Rough Sketches: Political Commentary Through Cartoons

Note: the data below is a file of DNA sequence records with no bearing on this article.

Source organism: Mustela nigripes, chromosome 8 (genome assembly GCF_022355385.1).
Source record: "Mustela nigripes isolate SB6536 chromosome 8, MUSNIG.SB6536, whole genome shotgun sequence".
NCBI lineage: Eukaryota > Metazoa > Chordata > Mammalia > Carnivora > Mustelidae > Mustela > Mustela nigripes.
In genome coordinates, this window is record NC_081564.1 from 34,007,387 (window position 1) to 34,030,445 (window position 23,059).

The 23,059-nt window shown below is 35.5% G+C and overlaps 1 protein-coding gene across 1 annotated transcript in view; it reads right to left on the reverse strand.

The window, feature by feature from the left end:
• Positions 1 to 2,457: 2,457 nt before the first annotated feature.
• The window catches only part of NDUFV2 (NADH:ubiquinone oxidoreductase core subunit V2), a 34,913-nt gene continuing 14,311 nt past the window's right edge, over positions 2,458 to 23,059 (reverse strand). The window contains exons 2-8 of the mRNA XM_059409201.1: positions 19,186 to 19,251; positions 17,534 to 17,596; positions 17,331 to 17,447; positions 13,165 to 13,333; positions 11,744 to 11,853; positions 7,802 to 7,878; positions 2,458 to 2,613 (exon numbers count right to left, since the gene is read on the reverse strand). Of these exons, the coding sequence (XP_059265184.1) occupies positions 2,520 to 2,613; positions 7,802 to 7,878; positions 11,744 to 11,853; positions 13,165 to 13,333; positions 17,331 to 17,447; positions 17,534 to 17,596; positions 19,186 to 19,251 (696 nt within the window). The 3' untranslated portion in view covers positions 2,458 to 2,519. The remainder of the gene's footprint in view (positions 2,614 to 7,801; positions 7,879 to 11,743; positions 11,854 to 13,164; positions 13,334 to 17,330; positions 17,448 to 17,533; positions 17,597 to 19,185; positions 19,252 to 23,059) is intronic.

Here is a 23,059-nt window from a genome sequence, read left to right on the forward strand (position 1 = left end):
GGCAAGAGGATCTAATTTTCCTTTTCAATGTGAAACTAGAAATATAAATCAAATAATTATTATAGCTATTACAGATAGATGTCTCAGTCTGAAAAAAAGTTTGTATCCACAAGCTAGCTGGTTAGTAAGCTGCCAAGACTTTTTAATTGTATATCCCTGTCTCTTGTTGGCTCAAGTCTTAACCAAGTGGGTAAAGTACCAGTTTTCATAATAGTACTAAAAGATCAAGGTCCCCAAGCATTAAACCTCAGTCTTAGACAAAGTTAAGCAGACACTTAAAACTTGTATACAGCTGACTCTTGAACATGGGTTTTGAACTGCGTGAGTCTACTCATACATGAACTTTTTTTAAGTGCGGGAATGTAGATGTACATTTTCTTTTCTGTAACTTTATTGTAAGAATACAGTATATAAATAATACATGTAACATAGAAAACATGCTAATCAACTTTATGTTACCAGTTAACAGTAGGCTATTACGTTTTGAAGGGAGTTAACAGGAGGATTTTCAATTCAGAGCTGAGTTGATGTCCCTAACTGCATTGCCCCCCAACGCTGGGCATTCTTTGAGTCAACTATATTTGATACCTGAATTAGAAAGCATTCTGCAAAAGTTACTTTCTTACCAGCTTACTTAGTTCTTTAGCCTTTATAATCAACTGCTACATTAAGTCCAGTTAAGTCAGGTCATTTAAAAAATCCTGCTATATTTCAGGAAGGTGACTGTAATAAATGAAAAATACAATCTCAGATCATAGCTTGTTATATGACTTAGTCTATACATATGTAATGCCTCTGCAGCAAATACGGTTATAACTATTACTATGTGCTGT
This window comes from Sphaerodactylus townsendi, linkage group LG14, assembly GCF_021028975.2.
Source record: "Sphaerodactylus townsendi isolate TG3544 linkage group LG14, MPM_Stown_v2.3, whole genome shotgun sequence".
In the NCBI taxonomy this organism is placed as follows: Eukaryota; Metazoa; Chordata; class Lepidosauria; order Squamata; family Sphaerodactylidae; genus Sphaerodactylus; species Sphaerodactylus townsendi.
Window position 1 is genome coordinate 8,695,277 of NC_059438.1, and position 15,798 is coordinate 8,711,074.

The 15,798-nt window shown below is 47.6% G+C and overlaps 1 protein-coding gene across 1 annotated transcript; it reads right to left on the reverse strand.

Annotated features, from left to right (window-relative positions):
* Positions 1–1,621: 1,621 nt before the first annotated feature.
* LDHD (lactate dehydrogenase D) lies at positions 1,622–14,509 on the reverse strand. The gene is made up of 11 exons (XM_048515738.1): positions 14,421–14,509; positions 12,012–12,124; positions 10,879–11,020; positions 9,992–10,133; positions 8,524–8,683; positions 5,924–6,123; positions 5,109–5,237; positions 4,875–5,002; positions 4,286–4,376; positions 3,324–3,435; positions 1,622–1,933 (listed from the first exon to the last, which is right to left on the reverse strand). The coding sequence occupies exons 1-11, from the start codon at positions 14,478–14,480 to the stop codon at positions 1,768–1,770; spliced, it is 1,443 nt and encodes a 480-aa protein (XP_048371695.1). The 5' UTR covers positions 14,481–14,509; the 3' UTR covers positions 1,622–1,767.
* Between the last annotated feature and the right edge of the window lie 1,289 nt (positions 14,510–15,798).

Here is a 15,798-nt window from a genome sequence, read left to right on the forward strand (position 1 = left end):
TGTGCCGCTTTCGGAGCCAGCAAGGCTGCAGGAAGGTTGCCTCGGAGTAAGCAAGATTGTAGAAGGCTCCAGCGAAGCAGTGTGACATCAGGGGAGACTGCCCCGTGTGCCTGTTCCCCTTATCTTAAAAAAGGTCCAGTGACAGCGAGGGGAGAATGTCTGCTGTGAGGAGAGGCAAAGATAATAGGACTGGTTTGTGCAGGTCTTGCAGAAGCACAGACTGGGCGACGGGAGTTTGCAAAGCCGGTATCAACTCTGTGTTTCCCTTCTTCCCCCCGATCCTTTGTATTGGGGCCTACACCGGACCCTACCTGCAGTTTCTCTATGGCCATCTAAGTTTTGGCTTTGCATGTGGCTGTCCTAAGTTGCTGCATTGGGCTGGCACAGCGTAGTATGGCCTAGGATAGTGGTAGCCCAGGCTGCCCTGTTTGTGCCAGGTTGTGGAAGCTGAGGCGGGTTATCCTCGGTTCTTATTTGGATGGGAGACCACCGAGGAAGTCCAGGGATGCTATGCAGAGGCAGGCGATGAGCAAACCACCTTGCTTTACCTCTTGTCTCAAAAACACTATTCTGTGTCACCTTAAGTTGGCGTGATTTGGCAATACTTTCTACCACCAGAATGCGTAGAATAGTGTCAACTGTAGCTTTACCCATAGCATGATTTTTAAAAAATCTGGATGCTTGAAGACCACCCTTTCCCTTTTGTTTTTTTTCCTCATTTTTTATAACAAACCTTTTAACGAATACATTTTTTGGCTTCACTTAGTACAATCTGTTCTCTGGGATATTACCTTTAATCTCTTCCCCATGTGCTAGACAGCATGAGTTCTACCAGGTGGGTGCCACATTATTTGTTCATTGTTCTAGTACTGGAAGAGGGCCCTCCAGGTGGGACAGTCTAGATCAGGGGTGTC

Political cartoons have the power to illustrate the historical period to which they belong. For many baby-boomers, the political turmoil of the early 1970s can be visualized by recalling Doonesbury's portrayal of the brick wall appearing around the Nixon White House. Editor Kristen M. Smith, a journalist and cartoonist, has compiled more than 130 cartoon samples that cover the gamut of political partisanship with caricatures of politicians and generals and depictions of draft dodgers, war profiteers, army recruiters, and Northern Copperheads. Some of the drawings are crude; others include distracting, crowded dialogue balloons. Dreadful puns may be lost on contemporary readers, but a few of the pieces sparkle with clever incisiveness. For example, an 1860 Currier & Ives lithograph captioned "The Nigger' in the Woodpile" features Horace Greeley assuring a voter that the Republican Party "has no connection with the Abolition party," while a beardless Abraham Lincoln clings to the top of a pyramid of split rails (labeled "Republican Platform") as a grinning black man peers out from within. Although The Lines Are Drawn provides a useful sampling, several problems undermine its effectiveness. The editor's selection criteria are never adequately explained. The inclusion of examples from the Confederacy is an admirable attempt at balance, but only A.J. Volck's cartoons measure up to the standards set by Northern artists. The organization of the book is logical, but lacks focus. Subjects like race, dissent, and politics are mentioned without being explained, and the chronological format isolates cartoons that may have been more thoroughly understood in topical sections. This lack of contextual focus carries over into the explanatory paragraphs, which often provide useful, if basic, information but rarely connect one cartoon to another. Some seem misinterpreted. For instance, a confusing scene on page 127 showing U.S. Grant destroying a golden idol as financiers kneel before it is somehow explained as a reference to Grant overturning his predecessors' timid military strategy, and on page 144 a one-legged white veteran shaking hands with a one-legged black veteran over the caption "A Man Knows A Man" is surprisingly identified as a former Confederate. Political cartoons can be potent avenues of research for historians, as many of the examples in this volume prove. William F. Thompson showed how to incorporate history with artistry in The Image of War, a minor classic about the sketch artists traveling with the Union armies. A truly useful study of wartime cartoons would take similar care in establishing contexts and explaining the images that can tell us so much about this era of crisis. James Marten is associate professor of history at Marquette University and author of Texas Divided: Loyalty and Dissent in the Lone Star State, 1856-1874 and The Children's Civil War.